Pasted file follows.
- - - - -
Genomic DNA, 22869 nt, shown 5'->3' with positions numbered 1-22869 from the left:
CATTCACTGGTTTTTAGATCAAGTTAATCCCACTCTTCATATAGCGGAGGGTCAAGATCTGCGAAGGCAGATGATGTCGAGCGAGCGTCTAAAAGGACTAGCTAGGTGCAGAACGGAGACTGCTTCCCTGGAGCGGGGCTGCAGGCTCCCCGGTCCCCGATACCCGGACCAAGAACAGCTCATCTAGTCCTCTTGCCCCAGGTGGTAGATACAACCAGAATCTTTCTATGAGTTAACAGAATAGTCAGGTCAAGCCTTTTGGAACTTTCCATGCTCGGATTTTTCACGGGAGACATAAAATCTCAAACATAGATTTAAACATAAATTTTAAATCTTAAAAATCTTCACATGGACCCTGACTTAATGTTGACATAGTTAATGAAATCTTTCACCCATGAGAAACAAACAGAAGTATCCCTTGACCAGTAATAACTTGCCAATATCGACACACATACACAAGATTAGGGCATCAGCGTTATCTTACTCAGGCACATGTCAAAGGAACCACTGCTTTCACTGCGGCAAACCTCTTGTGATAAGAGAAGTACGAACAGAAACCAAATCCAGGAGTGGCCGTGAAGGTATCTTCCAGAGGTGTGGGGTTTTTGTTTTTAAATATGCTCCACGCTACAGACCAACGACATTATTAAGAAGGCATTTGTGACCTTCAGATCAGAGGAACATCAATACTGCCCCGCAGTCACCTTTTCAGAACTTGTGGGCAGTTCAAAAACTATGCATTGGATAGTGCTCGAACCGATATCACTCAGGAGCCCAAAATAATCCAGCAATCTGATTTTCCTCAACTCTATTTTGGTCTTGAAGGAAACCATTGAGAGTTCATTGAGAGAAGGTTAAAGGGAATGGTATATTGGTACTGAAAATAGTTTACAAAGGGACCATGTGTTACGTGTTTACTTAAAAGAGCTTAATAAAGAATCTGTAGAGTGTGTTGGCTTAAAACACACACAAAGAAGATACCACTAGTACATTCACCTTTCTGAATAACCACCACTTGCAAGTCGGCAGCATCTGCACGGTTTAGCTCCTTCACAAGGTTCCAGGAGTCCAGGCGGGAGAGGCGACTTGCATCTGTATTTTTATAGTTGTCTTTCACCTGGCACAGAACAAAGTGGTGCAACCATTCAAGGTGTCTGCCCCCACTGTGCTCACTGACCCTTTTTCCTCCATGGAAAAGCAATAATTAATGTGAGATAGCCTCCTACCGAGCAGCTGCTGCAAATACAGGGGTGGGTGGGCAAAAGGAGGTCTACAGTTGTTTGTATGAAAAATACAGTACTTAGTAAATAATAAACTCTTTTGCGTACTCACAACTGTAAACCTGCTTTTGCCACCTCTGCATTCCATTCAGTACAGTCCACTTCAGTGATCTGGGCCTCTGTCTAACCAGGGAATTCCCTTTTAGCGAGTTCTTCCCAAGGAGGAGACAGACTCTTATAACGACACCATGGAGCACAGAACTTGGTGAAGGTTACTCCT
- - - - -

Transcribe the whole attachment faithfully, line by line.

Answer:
Genomic DNA, 22869 nt, shown 5'->3' with positions numbered 1-22869 from the left:
CATTCACTGGTTTTTAGATCAAGTTAATCCCACTCTTCATATAGCGGAGGGTCAAGATCTGCGAAGGCAGATGATGTCGAGCGAGCGTCTAAAAGGACTAGCTAGGTGCAGAACGGAGACTGCTTCCCTGGAGCGGGGCTGCAGGCTCCCCGGTCCCCGATACCCGGACCAAGAACAGCTCATCTAGTCCTCTTGCCCCAGGTGGTAGATACAACCAGAATCTTTCTATGAGTTAACAGAATAGTCAGGTCAAGCCTTTTGGAACTTTCCATGCTCGGATTTTTCACGGGAGACATAAAATCTCAAACATAGATTTAAACATAAATTTTAAATCTTAAAAATCTTCACATGGACCCTGACTTAATGTTGACATAGTTAATGAAATCTTTCACCCATGAGAAACAAACAGAAGTATCCCTTGACCAGTAATAACTTGCCAATATCGACACACATACACAAGATTAGGGCATCAGCGTTATCTTACTCAGGCACATGTCAAAGGAACCACTGCTTTCACTGCGGCAAACCTCTTGTGATAAGAGAAGTACGAACAGAAACCAAATCCAGGAGTGGCCGTGAAGGTATCTTCCAGAGGTGTGGGGTTTTTGTTTTTAAATATGCTCCACGCTACAGACCAACGACATTATTAAGAAGGCATTTGTGACCTTCAGATCAGAGGAACATCAATACTGCCCCGCAGTCACCTTTTCAGAACTTGTGGGCAGTTCAAAAACTATGCATTGGATAGTGCTCGAACCGATATCACTCAGGAGCCCAAAATAATCCAGCAATCTGATTTTCCTCAACTCTATTTTGGTCTTGAAGGAAACCATTGAGAGTTCATTGAGAGAAGGTTAAAGGGAATGGTATATTGGTACTGAAAATAGTTTACAAAGGGACCATGTGTTACGTGTTTACTTAAAAGAGCTTAATAAAGAATCTGTAGAGTGTGTTGGCTTAAAACACACACAAAGAAGATACCACTAGTACATTCACCTTTCTGAATAACCACCACTTGCAAGTCGGCAGCATCTGCACGGTTTAGCTCCTTCACAAGGTTCCAGGAGTCCAGGCGGGAGAGGCGACTTGCATCTGTATTTTTATAGTTGTCTTTCACCTGGCACAGAACAAAGTGGTGCAACCATTCAAGGTGTCTGCCCCCACTGTGCTCACTGACCCTTTTTCCTCCATGGAAAAGCAATAATTAATGTGAGATAGCCTCCTACCGAGCAGCTGCTGCAAATACAGGGGTGGGTGGGCAAAAGGAGGTCTACAGTTGTTTGTATGAAAAATACAGTACTTAGTAAATAATAAACTCTTTTGCGTACTCACAACTGTAAACCTGCTTTTGCCACCTCTGCATTCCATTCAGTACAGTCCACTTCAGTGATCTGGGCCTCTGTCTAACCAGGGAATTCCCTTTTAGCGAGTTCTTCCCAAGGAGGAGACAGACTCTTATAACGACACCATGGAGCACAGAACTTGGTGAAGGTTACTCCT